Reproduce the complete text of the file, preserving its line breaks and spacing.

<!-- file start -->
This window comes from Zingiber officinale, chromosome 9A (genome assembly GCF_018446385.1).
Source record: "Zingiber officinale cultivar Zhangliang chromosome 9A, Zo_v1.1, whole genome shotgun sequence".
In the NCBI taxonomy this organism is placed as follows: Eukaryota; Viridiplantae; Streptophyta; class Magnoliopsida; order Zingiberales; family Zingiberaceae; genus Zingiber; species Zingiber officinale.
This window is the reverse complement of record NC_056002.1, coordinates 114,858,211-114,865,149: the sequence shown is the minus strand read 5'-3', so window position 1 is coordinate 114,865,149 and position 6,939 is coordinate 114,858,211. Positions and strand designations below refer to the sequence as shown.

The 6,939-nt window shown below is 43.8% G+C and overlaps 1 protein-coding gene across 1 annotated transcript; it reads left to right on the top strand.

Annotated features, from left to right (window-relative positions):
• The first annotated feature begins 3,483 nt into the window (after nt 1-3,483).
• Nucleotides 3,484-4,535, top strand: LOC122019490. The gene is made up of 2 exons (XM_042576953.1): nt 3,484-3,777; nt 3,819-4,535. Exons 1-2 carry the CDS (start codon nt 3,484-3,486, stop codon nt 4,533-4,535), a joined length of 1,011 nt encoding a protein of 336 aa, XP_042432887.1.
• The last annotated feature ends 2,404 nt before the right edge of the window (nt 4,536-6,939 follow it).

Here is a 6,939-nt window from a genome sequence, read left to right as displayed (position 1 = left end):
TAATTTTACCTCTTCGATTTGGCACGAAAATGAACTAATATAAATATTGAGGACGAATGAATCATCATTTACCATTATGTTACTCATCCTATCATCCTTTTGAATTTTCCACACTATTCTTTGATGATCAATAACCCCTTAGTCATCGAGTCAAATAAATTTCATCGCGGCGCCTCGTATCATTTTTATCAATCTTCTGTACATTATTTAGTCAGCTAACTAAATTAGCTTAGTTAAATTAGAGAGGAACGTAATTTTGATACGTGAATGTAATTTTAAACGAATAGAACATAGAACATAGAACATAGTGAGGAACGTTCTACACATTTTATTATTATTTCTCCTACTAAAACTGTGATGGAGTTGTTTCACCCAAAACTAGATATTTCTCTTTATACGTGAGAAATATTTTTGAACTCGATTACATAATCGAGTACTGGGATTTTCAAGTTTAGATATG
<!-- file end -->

This window comes from Zingiber officinale, chromosome 9A (genome assembly GCF_018446385.1).
Source record: "Zingiber officinale cultivar Zhangliang chromosome 9A, Zo_v1.1, whole genome shotgun sequence".
In the NCBI taxonomy this organism is placed as follows: Eukaryota; Viridiplantae; Streptophyta; class Magnoliopsida; order Zingiberales; family Zingiberaceae; genus Zingiber; species Zingiber officinale.
This window is the reverse complement of record NC_056002.1, coordinates 114,858,211-114,865,149: the sequence shown is the minus strand read 5'-3', so window position 1 is coordinate 114,865,149 and position 6,939 is coordinate 114,858,211. Positions and strand designations below refer to the sequence as shown.

The 6,939-nt window shown below is 43.8% G+C and overlaps 1 protein-coding gene across 1 annotated transcript; it reads left to right on the top strand.

Annotated features, from left to right (window-relative positions):
• The first annotated feature begins 3,483 nt into the window (after nt 1-3,483).
• Nucleotides 3,484-4,535, top strand: LOC122019490. The gene is made up of 2 exons (XM_042576953.1): nt 3,484-3,777; nt 3,819-4,535. Exons 1-2 carry the CDS (start codon nt 3,484-3,486, stop codon nt 4,533-4,535), a joined length of 1,011 nt encoding a protein of 336 aa, XP_042432887.1.
• The last annotated feature ends 2,404 nt before the right edge of the window (nt 4,536-6,939 follow it).

Here is a 6,939-nt window from a genome sequence, read left to right as displayed (position 1 = left end):
TAATTTTACCTCTTCGATTTGGCACGAAAATGAACTAATATAAATATTGAGGACGAATGAATCATCATTTACCATTATGTTACTCATCCTATCATCCTTTTGAATTTTCCACACTATTCTTTGATGATCAATAACCCCTTAGTCATCGAGTCAAATAAATTTCATCGCGGCGCCTCGTATCATTTTTATCAATCTTCTGTACATTATTTAGTCAGCTAACTAAATTAGCTTAGTTAAATTAGAGAGGAACGTAATTTTGATACGTGAATGTAATTTTAAACGAATAGAACATAGAACATAGAACATAGTGAGGAACGTTCTACACATTTTATTATTATTTCTCCTACTAAAACTGTGATGGAGTTGTTTCACCCAAAACTAGATATTTCTCTTTATACGTGAGAAATATTTTTGAACTCGATTACATAATCGAGTACTGGGATTTTCAAGTTTAGATATG